Resource Allocation and Performance Analysis of Cellular-Assisted OFDMA Device-to-Device Communications

Yuan Kai, Junyuan Wang, Huiling Zhu, Jiangzhou Wang

Research output: Contribution to journalArticle

14 Citations (Scopus)
74 Downloads (Pure)

Abstract

Resource allocation of cellular-assisted device-to-device (D2D) communication is very challenging when frequency reuse is considered among multiple D2D pairs within a cell, as intense inter D2D interference is difficult to tackle and generally causes extremely large signaling overhead for channel state information (CSI) acquisition. In this paper, a novel resource allocation framework for cellular-assisted D2D communication is developed with low signaling overhead while maintaining high system capacity. By utilizing the spatial dispersion property of the D2D pairs, a geography-based sub-cell division strategy is proposed to divide the cell into multiple sub-cells and the D2D pairs within one sub-cell are formed into one group. Then, sub-cell resource allocation is performed independently among the sub-cells without the need of any prior knowledge of inter D2D interference. Under the proposed resource allocation framework, a tractable approximation for the inter D2D interference modeling is obtained and a computationally efficient expression for the average ergodic sum capacity of the cell is derived. The expression further allows us to obtain the optimal number of sub-cells, which is an important parameter for maximizing the average ergodic sum capacity of the cell. It is shown that with small CSI feedback, the system capacity can be improved significantly by adopting the proposed resource allocation framework, especially in dense D2D deployed systems.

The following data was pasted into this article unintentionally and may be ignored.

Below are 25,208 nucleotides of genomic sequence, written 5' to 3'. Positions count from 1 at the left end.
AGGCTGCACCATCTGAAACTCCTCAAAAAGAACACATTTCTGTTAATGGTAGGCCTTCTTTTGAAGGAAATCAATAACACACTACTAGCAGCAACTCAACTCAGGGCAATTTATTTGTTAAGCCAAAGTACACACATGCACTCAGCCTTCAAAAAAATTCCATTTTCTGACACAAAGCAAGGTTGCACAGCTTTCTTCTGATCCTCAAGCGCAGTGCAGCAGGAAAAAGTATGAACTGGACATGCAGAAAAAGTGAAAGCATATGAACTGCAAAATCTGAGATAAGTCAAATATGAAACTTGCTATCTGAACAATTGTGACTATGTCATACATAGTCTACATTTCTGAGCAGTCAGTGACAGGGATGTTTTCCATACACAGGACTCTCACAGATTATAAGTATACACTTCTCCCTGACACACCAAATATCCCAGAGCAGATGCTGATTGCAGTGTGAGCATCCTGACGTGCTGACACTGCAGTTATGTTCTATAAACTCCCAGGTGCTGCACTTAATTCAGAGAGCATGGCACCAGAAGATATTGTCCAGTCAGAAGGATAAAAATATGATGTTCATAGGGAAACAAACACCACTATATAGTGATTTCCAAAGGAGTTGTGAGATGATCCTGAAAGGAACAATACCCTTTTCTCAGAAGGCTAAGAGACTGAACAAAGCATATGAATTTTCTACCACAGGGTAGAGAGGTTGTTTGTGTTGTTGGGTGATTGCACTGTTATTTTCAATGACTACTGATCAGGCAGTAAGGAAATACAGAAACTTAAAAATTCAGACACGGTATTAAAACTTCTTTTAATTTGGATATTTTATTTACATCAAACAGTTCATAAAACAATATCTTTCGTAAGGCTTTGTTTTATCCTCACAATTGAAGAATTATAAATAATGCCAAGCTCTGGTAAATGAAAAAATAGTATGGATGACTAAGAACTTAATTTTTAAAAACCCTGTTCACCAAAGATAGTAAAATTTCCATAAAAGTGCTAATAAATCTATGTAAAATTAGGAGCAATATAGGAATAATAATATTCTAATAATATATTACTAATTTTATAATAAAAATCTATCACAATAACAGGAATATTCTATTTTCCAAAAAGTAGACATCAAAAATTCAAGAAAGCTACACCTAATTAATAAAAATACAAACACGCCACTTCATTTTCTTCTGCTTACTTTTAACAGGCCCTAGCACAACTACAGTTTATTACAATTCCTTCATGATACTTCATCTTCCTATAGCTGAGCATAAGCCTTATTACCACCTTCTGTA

Original languageEnglish
Article number8541128
Pages (from-to)416-431
Number of pages16
JournalIEEE Transactions on Wireless Communications
Volume18
Issue number1
Early online date20 Nov 2018
DOIs
Publication statusPublished - 1 Jan 2019

Keywords

  • Device-to-Device (D2D) communications
  • cellular networks
  • intra-cell interference
  • resource allocation

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